BOOK REVIEW: Lawn Gone!

Peni_Lawn Gone I LOVE THIS BOOK, but not because I needed convincing that the American lawn habit is an environmental disaster — a $40 billion dollar industry, writes Pam Penick, an Austin, Texas-based garden designer and blogger in Lawn Gone! Low Maintenance, Sustainable, Attractive Alternatives for Your Yard (Ten Speed Press). American lawns consume 300 million gallons of gas annually, and 70 million pounds of chemicals that do no favors for our water supplies. And it’s pretty much all for “show” (who uses their lawns, especially front lawns, anyway?)

No, the main reason I love this book is that the projects in it look accessible. Most garden books are so ‘aspirational’ they cause me to despair, along the lines of ‘I could never do/afford that!‘ Not so here. Check out the home-made patchwork path, below. I see  that photo and think, “Yeah! I could do something like that…this weekend!” It’s creative and casual, as are many of the gardens shown in the book.

LAWN patchwork path image p 92_Pam Penick

Photo: Pam Penick

There are other, more personal reasons for my lawn aversion, and that’s the maintenance involved. I don’t have a mower, or a partner to wield one, and I’m not a fan of loud noise (memories of having to clap our hands over our ears while Dad mowed our quarter-acre on a Saturday afternoon). Also, I recently bought a property on Long Island where a lawn would never grow — it’s wooded and shady, filled with tree roots, and the terrain is uneven. So why bother? Not gonna.

LAWN Moss Garden image p 39

Photo: Moss and Stone Gardens

Penick suggests practical, easy-care plants to substitute for lawn in all parts of the country. Though many of the photos seem to be from Texas and California, the concepts travel — ornamental grasses, ground covers in various colors and textures, expanses of mulch and gravel in lieu of plantings. And there is a hefty section of regional plant recommendations. The book even suggests ways of dealing with homeowner’s association rules and skeptical neighbors, who still regard a greensward plus foundation plantings as the way to go.

LAWN Opening photo chapter 5 p 48

Photo: Michelle Dervis

Yay for Lawn Gone!, a book for people who want more than a monoculture.

Photos reprinted with permission from Lawn Gone! Low-Maintenance, Sustainable, Attractive Alternatives for Your Yard by Pam Penick (Ten Speed Press, © 2013)

About cara

I blog for fun here at casaCARA, and write about architecture, interiors, gardens and travel for many national magazines and websites. My recently published posts and articles can be found here: https://casacara.wordpress.com/recent-articles/
This entry was posted in BOOK REVIEW, GARDENS & GARDENING, LANDSCAPING and tagged , , , . Bookmark the permalink.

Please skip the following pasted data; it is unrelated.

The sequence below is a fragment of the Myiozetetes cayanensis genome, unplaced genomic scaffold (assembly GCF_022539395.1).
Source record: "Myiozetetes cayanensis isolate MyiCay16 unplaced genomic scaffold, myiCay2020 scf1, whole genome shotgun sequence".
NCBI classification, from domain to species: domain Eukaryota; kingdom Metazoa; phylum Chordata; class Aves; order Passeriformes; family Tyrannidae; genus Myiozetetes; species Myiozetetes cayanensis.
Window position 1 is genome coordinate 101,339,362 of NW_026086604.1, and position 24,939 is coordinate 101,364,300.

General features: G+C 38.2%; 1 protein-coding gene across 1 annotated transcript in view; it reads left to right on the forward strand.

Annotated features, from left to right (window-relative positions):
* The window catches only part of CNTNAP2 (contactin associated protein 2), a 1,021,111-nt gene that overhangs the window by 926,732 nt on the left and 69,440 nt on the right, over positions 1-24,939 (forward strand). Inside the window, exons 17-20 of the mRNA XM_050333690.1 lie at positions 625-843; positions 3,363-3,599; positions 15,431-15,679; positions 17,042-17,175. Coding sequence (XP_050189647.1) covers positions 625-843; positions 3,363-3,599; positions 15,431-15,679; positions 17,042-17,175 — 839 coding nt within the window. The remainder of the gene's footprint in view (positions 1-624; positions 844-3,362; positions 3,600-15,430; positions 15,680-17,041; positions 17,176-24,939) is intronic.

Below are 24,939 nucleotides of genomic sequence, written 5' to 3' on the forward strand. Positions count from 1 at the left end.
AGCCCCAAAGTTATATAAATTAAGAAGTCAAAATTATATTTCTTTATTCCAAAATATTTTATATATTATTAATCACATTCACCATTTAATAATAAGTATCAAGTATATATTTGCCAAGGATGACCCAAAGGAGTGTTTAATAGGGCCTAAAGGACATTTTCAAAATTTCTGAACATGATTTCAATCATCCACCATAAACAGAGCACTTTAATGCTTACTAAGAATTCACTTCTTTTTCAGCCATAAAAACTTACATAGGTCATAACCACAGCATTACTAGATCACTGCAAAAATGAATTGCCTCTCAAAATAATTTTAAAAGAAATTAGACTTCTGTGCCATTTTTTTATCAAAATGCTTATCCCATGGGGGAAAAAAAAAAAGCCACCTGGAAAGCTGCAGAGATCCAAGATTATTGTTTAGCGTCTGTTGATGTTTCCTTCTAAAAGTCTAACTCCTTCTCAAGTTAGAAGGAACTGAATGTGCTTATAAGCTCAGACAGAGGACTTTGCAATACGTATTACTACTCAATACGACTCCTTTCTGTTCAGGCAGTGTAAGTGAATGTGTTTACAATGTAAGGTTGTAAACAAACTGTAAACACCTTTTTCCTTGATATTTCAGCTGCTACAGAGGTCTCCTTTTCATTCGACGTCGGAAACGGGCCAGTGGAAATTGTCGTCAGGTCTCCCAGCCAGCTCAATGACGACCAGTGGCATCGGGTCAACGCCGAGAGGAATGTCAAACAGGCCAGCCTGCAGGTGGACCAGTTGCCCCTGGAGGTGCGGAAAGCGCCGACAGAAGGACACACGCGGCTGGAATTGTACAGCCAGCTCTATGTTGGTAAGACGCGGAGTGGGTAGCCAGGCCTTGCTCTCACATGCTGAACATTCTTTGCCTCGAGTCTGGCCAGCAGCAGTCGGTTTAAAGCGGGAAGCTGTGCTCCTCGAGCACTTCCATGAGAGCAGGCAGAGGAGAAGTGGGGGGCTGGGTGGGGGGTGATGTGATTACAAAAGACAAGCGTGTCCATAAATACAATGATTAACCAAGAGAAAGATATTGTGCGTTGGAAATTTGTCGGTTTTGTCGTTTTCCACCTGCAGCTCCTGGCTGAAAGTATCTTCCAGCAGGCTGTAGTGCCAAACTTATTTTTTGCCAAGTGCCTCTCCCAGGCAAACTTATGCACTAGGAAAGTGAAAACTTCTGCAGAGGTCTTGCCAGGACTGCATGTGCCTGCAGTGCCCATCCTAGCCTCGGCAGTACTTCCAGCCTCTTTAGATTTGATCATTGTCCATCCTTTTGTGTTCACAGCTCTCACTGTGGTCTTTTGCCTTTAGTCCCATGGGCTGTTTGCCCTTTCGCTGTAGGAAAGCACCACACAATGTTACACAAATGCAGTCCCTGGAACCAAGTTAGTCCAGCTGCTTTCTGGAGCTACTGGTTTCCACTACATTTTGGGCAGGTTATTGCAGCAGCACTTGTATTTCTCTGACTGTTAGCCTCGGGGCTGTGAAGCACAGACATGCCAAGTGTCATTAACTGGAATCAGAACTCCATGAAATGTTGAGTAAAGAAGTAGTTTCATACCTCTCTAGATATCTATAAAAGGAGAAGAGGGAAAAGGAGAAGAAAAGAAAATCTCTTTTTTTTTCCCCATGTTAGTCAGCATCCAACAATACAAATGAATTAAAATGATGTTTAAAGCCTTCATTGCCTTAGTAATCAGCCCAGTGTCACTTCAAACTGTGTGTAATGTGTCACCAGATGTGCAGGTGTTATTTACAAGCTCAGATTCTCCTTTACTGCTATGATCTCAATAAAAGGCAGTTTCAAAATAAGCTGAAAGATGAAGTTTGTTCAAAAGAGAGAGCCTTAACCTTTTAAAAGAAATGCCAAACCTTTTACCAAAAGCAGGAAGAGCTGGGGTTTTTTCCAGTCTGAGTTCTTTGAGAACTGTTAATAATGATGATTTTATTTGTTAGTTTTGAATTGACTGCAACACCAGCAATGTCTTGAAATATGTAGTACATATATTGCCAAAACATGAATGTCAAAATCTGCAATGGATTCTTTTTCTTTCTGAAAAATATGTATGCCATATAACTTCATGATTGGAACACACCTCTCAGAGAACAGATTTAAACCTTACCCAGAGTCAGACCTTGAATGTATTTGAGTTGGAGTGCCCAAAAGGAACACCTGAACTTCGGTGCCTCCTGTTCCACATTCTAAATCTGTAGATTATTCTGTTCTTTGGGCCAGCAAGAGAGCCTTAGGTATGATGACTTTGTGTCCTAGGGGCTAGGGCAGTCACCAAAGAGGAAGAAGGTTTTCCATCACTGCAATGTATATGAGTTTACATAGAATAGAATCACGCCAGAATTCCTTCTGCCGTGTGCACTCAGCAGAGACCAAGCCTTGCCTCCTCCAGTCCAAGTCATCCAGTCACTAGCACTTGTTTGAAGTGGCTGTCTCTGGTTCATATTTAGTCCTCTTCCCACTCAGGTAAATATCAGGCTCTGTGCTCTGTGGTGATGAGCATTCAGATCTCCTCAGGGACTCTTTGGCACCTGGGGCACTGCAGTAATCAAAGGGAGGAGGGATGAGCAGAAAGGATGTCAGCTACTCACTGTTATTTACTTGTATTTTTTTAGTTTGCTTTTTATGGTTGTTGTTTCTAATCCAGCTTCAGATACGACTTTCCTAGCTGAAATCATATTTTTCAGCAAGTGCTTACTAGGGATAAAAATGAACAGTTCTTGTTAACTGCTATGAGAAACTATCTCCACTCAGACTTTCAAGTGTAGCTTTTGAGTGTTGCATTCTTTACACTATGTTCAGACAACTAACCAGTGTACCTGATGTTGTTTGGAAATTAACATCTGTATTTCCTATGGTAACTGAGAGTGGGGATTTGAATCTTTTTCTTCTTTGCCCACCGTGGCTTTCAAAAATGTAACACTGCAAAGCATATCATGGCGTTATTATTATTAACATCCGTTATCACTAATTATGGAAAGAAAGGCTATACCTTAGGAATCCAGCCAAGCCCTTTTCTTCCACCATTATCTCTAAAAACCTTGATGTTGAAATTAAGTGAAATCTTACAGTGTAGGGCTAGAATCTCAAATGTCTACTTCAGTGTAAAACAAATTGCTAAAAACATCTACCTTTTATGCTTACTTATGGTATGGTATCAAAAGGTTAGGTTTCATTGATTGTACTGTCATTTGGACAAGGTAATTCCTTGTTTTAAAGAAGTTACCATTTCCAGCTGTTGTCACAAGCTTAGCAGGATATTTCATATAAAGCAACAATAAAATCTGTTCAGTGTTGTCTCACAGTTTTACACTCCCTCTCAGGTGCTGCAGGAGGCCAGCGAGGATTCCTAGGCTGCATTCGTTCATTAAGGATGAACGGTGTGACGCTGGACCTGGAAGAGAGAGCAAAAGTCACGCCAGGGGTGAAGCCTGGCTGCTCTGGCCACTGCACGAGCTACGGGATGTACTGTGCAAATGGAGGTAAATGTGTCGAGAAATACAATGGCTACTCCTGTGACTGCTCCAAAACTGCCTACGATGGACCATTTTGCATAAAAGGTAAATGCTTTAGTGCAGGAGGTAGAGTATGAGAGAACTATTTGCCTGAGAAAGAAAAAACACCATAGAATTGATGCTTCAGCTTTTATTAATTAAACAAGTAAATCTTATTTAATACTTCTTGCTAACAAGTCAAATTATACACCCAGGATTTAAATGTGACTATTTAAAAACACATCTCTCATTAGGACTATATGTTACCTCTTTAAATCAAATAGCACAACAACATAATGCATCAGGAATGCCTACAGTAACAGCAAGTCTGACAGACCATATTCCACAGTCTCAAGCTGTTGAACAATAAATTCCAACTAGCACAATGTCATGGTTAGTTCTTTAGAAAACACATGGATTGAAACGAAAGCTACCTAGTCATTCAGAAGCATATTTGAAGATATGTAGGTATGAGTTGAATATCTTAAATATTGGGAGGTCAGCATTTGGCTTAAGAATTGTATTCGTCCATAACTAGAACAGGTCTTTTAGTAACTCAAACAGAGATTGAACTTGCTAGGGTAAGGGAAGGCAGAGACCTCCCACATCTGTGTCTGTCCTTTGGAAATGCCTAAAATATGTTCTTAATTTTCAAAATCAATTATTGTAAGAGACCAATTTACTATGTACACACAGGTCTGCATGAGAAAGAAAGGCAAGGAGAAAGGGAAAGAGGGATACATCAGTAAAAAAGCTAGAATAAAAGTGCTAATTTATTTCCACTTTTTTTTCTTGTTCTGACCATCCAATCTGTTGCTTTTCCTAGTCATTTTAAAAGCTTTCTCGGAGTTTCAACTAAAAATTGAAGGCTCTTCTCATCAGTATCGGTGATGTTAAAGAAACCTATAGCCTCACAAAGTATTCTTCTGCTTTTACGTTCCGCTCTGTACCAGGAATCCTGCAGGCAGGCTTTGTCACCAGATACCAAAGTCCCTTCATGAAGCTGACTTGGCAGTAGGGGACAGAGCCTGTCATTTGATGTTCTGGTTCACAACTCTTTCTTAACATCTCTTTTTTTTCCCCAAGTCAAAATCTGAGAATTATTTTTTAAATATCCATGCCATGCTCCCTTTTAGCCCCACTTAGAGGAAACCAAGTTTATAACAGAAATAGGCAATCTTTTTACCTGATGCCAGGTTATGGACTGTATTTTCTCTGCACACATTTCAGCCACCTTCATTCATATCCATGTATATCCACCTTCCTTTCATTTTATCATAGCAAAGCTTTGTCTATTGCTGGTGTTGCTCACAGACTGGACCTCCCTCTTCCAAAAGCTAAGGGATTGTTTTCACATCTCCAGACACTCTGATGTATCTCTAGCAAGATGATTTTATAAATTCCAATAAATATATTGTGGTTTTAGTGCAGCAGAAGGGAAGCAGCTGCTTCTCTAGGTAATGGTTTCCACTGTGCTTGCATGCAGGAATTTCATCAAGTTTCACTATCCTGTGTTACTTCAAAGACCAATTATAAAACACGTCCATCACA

8 Responses to BOOK REVIEW: Lawn Gone!

  1. Mary-Liz says:

    Had to laugh/cry when I received this. I am helping a friend whose house is for sale & not selling in part because a large portion of it is woods and wetland (with a pond) and people want GRASS so their kids can play and where they can put up a swing set. Where I grew up playing in the woods was the most fun!!

    xxx

    Mary-Liz

    Mary-Liz Campbell Landscape Design http://www.marylizcampbell.com

  2. cara says:

    True, ML, that’s who uses lawns: people with kids. And yes, playing in the woods was more fun than running around on the lawn.

  3. stephinny says:

    I’d like that, but how would I begin to transition an acre into a simpler, healthier piece of land? The thought overwhelms me. But now I’m thinking about all the money I’d save by not mowing, fertilizing and irrigating. I’d be rich.

  4. cara says:

    S, I love your lawn. Your lawn is a work of art. I forgot about your lawn when I was saying mean things about lawns.

  5. DianeEH-NC-EH says:

    Hey Cara, Thanks for another helpful review. I enjoy receiving all of your messages! Re. this one: curious as to why you made an exception when it comes to “stephinny’s” lawn. Is it one you’ve seen and “loved”, or are you being facetious?

  6. cara says:

    Not being facetious, Diane. Stephanie’s back lawn in East Hampton, surrounded by perennial beds and studded with towering trees, is a thing of great beauty. Not low-maintenance though ;-)

  7. Pam/Digging says:

    Thanks for your thoughtful review of my book, Cara. I’m so glad you found inspiration in it! I wanted to respond to the comment thread about kids needing a lawn. I just wrote a guest post at Garden Rant about how kids actually love non-lawn yards and gardens waaaay more than lawn. Many commenters shared their own childhood memories of play, of playing in woods, on rocks, in meadows, splashing in little ponds, etc. No one had fond memories of lawn! If you or your readers are interested, here’s the link: http://gardenrant.com/2013/08/want-your-kids-to-play-outside-rip-out-the-lawn.html . Thanks again!

  8. cara says:

    Pam, great to hear from you! Brilliant rant! I’ll make sure the woman who thinks her house isn’t selling because it has no lawn sees this link– maybe she can print it out and give it to prospective buyers! Seems to be a fond fantasy of parents that a flat patch of green will make kids to go out and play, when they’re more likely to glance at it, yawn, and turn back to the computer.

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